Pialat in Turkey

  1. Bosphore (1964)
  2. Byzance (1964)
  3. La Corne d’Or (1964)
  4. Istanbul (1964)
  5. Maitre Galip (1964)
  6. Pehlivan (1964)

On assignment Maurice Pialat and cameraman/cinematographer Willy Kurant go to Turkey, in disguise as the Lumiere brothers (less than a decade after Louis died), and send back a series of actualities, six in total. The opening trio work more in the tradition of the literary-documentaries of French short cinema at the time, and, while frequently beautiful (especially in the sole colour film Bosphore), they are probably the lesser for it; the texts Pialat collates for the narration are less interesting, less idiosyncratic, less subversive than Chris Marker’s, for all their educational worth.

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The last three films- Istanbul, Maitre Galip and Pehlivan- are, however, masterpieces of their form. Istanbul was shot spontaneously on the streets, and exhibits a city of immense population and crowds that move across the sun-bleached streets like enormous grey waves. Haunting these centres of activity are police and military men, the constant surveillance of the state, the threat of arrest for seemingly innocuous actions. And then the suburbs are crumbling, deprived, quiet apart from playing children and wild animals and unpoeticised by Pialat and Kurant; the interest is purely in the innocent capturing of a reality, so potent and pungent that one should be able to feel and smell all there is to feel and smell, to become a sort of flaneur but a distinctly (if temporarily) Turkish flaneur in the heightened awareness and familiarity with what passes before one’s senses. The producers warned Pialat and Kurant against focusing on ‘miserablism’ and ‘sordidness’, so as not to upset the proud and right-wing government of the country, but the portrait that emerges is not empty and light, rather it has the weight of fullness.

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Maitre Galip was Pialat’s favourite of the films, and the short most consistently discussed and praised. There is good reason for this attention and favouritism; the narration is Pialat reading a poem by Nazim Hikmet, and the words and the tone return to us Pialat’s award-winning short L’Amour Existe (1960), or more precisely the territory of the leftist side of Pialat (a man not averse to making right-wing statements to irritate liberal journalists and left-wing critics), a lyricism that is a true lyricism for it doesn’t cover-up difficult truths, doesn’t deny the alienation of man, but rather expounds upon it, makes its origin and meaning clear with full, piercing simplicity (the useful, defining kind of simplicity, not the negating). The atmosphere is one of mourning and despair, a society deconstructed so as to show the exploitation at its core. Now we look on the men and women Pialat captures in the alleyways of Istanbul as people of history, not of myth, the distorting power of exoticism devastated. The tourist film should not be able to morally or aesthetically recover from such assaults, but, as Hikmet may have it, what are three artists (Hikmet, Pialat, Kurant) against the force and cultural and social domination of the global leisure industry, a branch of the established order with its full powers of denial, contortion and displacement at hand?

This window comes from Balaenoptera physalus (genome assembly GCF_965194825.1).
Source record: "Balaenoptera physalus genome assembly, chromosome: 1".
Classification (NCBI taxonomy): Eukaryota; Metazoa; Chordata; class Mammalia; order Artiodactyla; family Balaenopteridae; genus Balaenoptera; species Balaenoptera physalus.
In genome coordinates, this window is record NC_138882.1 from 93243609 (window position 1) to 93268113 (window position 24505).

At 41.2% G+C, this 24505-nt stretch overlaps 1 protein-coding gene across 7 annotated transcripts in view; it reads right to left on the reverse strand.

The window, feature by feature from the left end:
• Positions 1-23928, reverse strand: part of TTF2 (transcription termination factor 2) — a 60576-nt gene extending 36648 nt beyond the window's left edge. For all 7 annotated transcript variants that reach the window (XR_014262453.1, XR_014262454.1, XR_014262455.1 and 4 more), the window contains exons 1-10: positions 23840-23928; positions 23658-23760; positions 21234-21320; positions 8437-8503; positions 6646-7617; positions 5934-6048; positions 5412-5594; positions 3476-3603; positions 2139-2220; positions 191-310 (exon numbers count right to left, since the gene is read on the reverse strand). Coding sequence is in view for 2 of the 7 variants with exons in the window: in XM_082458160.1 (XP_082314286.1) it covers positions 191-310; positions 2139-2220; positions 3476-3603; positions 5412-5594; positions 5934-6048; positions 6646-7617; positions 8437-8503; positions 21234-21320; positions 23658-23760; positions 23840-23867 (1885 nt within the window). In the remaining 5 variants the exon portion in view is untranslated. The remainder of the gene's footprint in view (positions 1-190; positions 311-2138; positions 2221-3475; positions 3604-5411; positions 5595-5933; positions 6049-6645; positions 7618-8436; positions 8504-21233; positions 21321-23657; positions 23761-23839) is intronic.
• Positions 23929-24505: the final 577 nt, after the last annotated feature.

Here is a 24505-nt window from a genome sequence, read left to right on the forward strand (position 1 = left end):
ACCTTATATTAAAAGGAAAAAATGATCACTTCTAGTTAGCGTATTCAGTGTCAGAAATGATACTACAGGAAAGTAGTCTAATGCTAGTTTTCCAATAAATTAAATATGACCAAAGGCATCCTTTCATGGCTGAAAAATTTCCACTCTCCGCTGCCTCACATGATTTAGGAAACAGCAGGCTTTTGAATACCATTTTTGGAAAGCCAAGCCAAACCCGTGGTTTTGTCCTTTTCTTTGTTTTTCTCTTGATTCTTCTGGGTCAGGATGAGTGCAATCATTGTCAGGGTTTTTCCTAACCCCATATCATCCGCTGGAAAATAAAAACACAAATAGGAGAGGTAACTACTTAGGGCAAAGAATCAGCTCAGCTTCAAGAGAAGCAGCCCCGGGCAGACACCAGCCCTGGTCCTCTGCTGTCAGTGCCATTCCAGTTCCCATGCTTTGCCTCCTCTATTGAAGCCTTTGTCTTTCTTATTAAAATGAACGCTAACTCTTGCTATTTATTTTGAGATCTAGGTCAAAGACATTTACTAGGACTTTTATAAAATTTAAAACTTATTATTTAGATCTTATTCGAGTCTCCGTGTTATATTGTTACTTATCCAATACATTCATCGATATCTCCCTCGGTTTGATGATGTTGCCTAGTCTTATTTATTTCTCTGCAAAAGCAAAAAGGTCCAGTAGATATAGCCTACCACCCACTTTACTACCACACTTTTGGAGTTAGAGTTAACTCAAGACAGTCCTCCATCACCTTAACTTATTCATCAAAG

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The final film, Pehlivan, explores the macho masculinity that is celebrated and promoted by the dominant powers of Turkey (see, for example, Erdogan today). We are taken to a three-day Grease Wrestling championship, and we see, in stunning flurries of extreme, almost-tactile close-ups or objective, dispassionate medium-shot, oiled and muscular male body parts grappling with each other, embracing each other, hands and arms being forced down the (modified-)trousers of the challenger by wrestlers trying to establish a hold. The homoeroticism is so obvious as to almost not need remarking upon. Then we are taken to a side-show, a well-attended gypsy dance/strip show held in a sweltering tent on the fringes of the championship, an escape route for the now all-male audience to return to safely heterosexual imagery and desires, to quash or exorcise the memory and possible implications of all that male flesh in close, suggestive contact. Pialat and Kurant film the audience as much as the dancers, and this exceedingly arch film on the implications and meanings of Turkish machismo and masculine celebration ends with a short tribute to the dignity of the ordinary Turkish women now left behind in the stands and forgotten by their male partners as they partake in the festival of male flesh, and it’s purging female chaser.

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